TAMPA — At one point, the 32nd Outback Bowl seemed destined to feature more TV timeouts than first downs.
On a chilly, overcast afternoon, Michigan and South Carolina were waging a defensive grudge match that likely had old-schoolers binging on nostalgia and millennials binge-watching Netflix. At halftime, the teams had combined for only 186 first-half yards and two third-down conversions in 17 tries.
Then, almost without warning, South Carolina’s offense entered the year 2018.
Before an announced Raymond James Stadium audience of 45,867, a game of three-and-outs evolved into ebbs and flows. Trailing by 16 in the second half, South Carolina (9-4) rallied for 23 unanswered points en route to a 26-19 triumph.
"We don’t have all the trophies and the tradition and the history, but we’ve got some grit," said second-year Gamecocks coach (and former Gators coach) Will Muschamp, whose team is 10-3 in one-score games on his watch.
"Our players understand how to win close ball games."
Sparked initially by their defense, the Gamecocks forced Michigan to settle for field goals instead of touchdowns. Michigan (8-5) got four of them from sophomore Quinn Nordin, but committed five second-half turnovers, two inside the USC 5-yard line.
The Gamecocks converted two of them into points.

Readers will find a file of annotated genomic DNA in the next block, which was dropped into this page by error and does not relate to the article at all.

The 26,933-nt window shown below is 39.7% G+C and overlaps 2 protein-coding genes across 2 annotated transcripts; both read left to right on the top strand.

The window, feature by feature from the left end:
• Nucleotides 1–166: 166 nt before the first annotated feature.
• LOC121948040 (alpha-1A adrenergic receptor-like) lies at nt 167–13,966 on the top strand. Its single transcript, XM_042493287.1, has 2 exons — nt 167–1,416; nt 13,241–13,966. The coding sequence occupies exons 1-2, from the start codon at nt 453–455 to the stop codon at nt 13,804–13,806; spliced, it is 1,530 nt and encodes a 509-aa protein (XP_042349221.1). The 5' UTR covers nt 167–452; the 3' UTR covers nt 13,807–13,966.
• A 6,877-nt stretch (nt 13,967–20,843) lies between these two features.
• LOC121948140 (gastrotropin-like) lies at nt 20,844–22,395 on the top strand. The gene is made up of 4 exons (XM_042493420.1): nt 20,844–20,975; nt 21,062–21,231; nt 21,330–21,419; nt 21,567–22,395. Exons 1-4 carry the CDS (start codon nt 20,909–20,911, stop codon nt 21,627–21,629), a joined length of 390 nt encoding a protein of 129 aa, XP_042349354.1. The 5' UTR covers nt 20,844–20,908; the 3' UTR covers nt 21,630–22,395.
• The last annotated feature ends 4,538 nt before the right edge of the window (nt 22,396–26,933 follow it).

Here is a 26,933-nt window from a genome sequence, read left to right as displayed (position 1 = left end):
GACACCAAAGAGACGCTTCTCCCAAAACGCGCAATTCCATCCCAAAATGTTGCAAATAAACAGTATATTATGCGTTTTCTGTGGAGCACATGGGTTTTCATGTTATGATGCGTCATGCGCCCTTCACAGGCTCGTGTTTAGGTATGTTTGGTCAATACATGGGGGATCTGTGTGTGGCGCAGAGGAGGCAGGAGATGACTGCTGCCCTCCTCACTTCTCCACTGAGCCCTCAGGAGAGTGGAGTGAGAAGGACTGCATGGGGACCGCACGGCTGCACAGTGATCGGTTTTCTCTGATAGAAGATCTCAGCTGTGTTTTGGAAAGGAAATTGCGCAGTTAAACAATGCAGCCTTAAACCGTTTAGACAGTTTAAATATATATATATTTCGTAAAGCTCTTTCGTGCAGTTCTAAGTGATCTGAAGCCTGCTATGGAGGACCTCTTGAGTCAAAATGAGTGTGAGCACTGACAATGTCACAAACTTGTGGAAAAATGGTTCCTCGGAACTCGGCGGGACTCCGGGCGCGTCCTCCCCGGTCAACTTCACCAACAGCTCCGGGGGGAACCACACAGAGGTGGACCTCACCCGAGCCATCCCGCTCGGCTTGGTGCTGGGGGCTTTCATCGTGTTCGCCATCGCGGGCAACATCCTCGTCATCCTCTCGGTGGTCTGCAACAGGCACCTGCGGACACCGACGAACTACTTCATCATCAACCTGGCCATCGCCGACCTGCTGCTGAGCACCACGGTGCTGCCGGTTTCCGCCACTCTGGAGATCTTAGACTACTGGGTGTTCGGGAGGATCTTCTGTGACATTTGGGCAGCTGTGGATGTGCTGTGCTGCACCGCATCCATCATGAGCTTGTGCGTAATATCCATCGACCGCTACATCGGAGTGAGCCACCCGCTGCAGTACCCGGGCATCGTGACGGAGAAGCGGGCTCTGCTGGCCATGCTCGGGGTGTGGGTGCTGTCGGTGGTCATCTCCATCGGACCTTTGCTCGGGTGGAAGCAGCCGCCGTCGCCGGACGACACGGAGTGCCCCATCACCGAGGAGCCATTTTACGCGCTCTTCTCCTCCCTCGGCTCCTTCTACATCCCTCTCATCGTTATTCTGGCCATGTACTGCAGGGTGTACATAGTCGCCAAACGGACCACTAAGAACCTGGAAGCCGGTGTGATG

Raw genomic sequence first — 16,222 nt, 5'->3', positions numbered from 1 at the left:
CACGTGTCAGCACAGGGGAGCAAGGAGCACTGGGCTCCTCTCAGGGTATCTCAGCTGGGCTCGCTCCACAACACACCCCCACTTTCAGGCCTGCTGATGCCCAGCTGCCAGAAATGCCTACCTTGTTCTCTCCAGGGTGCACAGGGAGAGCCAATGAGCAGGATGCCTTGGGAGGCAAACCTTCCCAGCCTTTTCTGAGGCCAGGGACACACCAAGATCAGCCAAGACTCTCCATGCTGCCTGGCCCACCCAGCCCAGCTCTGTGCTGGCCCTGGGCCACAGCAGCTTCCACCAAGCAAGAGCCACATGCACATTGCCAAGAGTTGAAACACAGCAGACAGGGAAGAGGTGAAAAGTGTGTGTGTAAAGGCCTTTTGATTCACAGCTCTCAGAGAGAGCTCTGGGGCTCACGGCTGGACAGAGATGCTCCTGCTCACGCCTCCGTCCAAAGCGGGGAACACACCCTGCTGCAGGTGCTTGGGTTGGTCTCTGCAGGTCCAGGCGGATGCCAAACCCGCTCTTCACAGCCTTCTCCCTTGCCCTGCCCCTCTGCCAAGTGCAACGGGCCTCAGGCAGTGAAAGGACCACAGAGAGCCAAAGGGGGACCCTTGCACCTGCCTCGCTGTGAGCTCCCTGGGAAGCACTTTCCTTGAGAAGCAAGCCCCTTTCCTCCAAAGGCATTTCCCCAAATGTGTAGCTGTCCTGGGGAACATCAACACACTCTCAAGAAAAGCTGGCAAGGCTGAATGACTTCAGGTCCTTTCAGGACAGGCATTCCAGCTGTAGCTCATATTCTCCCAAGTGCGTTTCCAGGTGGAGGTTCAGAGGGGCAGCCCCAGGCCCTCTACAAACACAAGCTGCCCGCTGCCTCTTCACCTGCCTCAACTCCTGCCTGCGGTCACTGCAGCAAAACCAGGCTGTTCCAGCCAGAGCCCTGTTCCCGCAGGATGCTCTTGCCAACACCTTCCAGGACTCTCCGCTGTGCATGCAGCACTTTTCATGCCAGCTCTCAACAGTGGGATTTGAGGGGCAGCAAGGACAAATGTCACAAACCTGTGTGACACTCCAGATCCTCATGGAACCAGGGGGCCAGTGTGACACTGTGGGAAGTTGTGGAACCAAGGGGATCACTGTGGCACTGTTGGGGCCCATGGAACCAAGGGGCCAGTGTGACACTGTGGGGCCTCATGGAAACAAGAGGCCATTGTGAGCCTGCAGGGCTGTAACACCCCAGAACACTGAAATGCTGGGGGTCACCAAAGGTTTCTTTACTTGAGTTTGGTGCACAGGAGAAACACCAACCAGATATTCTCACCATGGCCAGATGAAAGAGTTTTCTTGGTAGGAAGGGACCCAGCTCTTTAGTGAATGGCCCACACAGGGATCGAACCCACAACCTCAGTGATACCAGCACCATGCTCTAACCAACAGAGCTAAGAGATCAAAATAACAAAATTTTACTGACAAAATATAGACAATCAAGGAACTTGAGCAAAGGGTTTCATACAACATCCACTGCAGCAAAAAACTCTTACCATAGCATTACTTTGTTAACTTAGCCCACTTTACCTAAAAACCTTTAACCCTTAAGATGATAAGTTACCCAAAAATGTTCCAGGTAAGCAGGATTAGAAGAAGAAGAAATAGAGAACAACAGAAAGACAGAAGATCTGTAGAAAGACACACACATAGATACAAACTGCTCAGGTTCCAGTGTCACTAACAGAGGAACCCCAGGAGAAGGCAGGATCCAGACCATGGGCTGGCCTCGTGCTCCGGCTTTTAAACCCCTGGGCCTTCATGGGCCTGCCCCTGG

"They got better as the game went on, no doubt, and made plays to win the football game," said Michigan coach Jim Harbaugh, whose team -— 11th in the Associated Press preseason poll — dropped its last three games.
"We didn’t get the knockout punch when we needed it. Didn’t take advantage of the opportunities that were there."
In a de facto interview for interim offensive coordinator Bryan McClendon, South Carolina finished with 300 total yards after managing only 89 in the first half. Quarterback Jake Bentley (19-of-32, 239 yards, two touchdowns, one interception) was named bowl MVP.
"I thought Bryan McClendon did an outstanding job preparing our football team offensively and the entire offensive staff going into this game," Muschamp said.
Facing the nation’s third-ranked defense (268.6 ypg), the Gamecocks didn’t reach the red zone until the final three minutes of the third period, when they capped a 77-yard drive on Rico Dowdle’s 17-yard touchdown sweep, cutting their deficit to 19-9.
They added touchdowns on each of their next two drives. The second score, following a fumble by Wolverines quarterback Brandon Peters, came on Bentley’s 21-yard pass to Bryan Edwards on a simple post route.
They took their first lead, 23-19, when receiver Shi Smith got behind his coverage and hauled in a deep Bentley throw for 53-yard touchdown with 11:33 remaining.
"(McClendon) told us we were gonna be aggressive and challenge these guys, and that’s what we went out and did," Bentley said.
"The guys made plays, and. … everyone had complete confidence in him. I think it showed through bowl practice. I think we scored more touchdowns on our defense in bowl practice than we did all season."
Peters, who like McClendon also was participating in a de facto interview for a full-time job in 2018, finished 20-of-44 for 186 yards and two picks. He went 4-of-4 for 54 yards on UM’s only touchdown drive, giving it a 16-3 lead early in the third, but six of his team’s final eight drives netted 11 or fewer yards.
Three of those drives ended with turnovers.
"We kinda let ’em hang around," Harbaugh said, "and they took advantage of it."
Contact Joey Knight at [email protected] Follow @TBTimes_Bulls.